If you don’t know grace, nor forgiveness, nor peace from God, God wants you to receive it. Paul would say, “Therefore, since we have been justified through faith, we have peace with God through our Lord Jesus Christ.” (Romans 5:1) Here’s a word, “As far as the east is from the west, so far has he removed our transgressions from us.” (Psalm 103:12) Or, do you know this one? If not, put it to memory. “Who is a God like you, who pardons sin and forgives the transgression of the remnant of his inheritance? You do not stay angry forever but delight to show mercy. You will again have compassion on us; and will tread our sins underfoot and hurl all our iniquities into the depths of the sea.” (Micah 7:18-19) The most blessed, content, joyous people in the world are those who know that the blood of Jesus has made them at peace, fully forgiven.
And the most joyous, blessed people are givers of that same grace. Jesus says that it has to be that way, right? “Freely you have received, freely give.” (Matthew 10:8b)
But forgiveness is hard to give. Some 20 years ago I was visiting with Bill. Though he was not a member of my church, when I went to visit his wife, who was homebound, he’d stick around as we talked. Bill told me that he could not and would not ever forgive this one man who had injured him beyond repair. Bill’s son was murdered and then the murderer, trying to hide the deed, set fire to his son’s house with his son’s dead body inside. It was too much. He was bitter and angry and filled with hate for this person. Forgive us our sins as we forgive those whose sin against us? He felt that if he forgave him it would be approving of those awful actions of that evil man.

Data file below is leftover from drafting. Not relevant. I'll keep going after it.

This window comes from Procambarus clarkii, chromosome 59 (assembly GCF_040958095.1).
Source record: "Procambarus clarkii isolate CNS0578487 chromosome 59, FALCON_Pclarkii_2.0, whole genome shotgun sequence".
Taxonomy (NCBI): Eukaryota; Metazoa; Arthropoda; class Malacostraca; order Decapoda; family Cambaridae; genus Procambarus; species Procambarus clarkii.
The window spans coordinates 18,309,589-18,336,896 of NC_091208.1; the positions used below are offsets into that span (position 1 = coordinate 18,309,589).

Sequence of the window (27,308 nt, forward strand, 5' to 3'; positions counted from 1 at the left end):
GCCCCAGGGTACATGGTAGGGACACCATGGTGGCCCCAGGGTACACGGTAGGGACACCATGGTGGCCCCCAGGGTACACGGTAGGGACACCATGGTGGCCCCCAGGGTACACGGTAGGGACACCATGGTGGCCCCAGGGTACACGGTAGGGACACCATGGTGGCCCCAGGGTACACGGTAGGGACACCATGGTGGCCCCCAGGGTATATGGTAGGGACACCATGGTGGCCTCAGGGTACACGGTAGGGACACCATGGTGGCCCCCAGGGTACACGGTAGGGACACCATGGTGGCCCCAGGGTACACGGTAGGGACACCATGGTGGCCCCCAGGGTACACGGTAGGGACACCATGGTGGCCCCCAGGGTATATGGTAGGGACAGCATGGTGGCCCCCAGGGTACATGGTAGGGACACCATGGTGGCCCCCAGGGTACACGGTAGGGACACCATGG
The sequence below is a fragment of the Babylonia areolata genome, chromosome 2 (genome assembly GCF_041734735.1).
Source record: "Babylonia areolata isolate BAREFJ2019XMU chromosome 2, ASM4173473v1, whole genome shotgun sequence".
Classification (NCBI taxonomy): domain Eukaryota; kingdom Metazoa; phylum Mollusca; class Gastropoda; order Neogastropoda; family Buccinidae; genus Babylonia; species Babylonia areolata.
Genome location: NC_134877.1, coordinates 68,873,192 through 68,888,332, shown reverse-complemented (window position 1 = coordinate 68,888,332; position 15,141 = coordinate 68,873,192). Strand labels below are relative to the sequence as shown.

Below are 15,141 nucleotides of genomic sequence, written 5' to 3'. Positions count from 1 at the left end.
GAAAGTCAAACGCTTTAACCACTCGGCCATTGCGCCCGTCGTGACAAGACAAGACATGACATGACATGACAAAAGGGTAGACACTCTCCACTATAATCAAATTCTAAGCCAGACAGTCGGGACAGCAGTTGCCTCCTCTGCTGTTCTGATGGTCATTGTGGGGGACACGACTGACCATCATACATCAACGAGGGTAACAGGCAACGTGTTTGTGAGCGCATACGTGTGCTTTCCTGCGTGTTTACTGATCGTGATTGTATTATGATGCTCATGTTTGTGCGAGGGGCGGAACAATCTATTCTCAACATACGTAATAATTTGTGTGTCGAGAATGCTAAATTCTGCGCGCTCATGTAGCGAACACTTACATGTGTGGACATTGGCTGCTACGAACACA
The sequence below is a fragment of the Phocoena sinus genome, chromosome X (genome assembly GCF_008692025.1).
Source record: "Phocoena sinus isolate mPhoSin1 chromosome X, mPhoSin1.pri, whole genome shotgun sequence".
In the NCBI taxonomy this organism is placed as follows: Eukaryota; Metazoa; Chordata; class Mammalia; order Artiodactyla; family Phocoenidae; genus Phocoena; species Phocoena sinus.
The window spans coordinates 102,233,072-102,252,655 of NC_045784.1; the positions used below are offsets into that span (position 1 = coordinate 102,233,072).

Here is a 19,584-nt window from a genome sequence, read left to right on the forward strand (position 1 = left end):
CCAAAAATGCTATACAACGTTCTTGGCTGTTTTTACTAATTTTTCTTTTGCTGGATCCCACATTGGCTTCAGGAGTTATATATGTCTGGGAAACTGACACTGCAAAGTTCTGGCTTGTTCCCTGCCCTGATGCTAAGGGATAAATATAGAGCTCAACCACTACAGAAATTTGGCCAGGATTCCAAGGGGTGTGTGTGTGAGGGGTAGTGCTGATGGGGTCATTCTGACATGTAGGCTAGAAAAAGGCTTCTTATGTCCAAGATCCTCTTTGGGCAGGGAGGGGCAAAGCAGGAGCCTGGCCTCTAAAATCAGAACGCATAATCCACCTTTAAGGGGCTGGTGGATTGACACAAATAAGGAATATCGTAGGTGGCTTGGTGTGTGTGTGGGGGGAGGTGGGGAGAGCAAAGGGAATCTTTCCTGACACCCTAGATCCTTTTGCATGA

But the words of Jesus are true – If we do not forgive we will not be forgiven. Jesus in Matthew 18 (verses 21-35) tells the Parable of the Unforgiving Servant. There was a man who owed about 20 million dollars to the king. But he couldn’t pay. And the king said that this scoundrel and his wife and kids, probably even the family dog, were going to jail for their rest of their life. But the man pleaded for mercy – forgiveness. And the king granted it. The 20 million dollars was erased from the ledger. He left a free man.
But on his way home he runs into a guy who owes him a few hundred bucks. He tells the guy that he’d better pay up. If he didn’t he and his family would go to jail. This man too pleaded for mercy. But this guy had none. He locked them all up.
The king heard about it and called that man in. “You wicked servant, I canceled all that debt of yours because you begged me to. Shouldn’t you have had mercy of your fellow servant just as I had on you? In anger his master turned him over to the jailers to be tortured, until he should pay back all he owed.” Jesus then concludes the account, “This is how my heavenly Father will treat each of you unless you forgive your brother from your heart.” (Matthew 18:32-35)
How can you do this? How can you forgive your brother from your heart? Some of you have experienced the worst of things from others. You have been cheated out of money. You have been lied to. Abused – sexually, emotionally, physically. Someone has decided to make your life miserable. Forgive? Impossible.
Forgiveness is for giving. Even when it is hard. Even when the person who sinned against you doesn’t deserve it, we are told to forgive. Jeff Gibbs, Professor at Concordia Seminary in St. Louis writes, “There is an important spiritual distinction between finding it hard (or even for a time, being unable) to forgive and being unwilling to do so. There are times when all the disciple of Jesus can offer is a broken and contrite heart: ‘I know, Lord, what you require of me, I long to do it, but cannot, unless you help me.’” (Concordia Commentary, Matthew 1:1-11:1, Pg. 336)
You were not forgiven alone. And you cannot forgive alone. God forgave you in Jesus and by the very strength of God’s Holy Spirit you can forgive.
The most miserable people in the world are those who have not received forgiveness. The most miserable people in the world are those who will not forgive another. But the most peaceful, serene, joyous are those who know the forgiveness of God and give it to others.
May that prayer in the Lord’s Prayer change our life, “Lord, Forgive us our trespasses, as we forgive those who trespass against us.” Amen.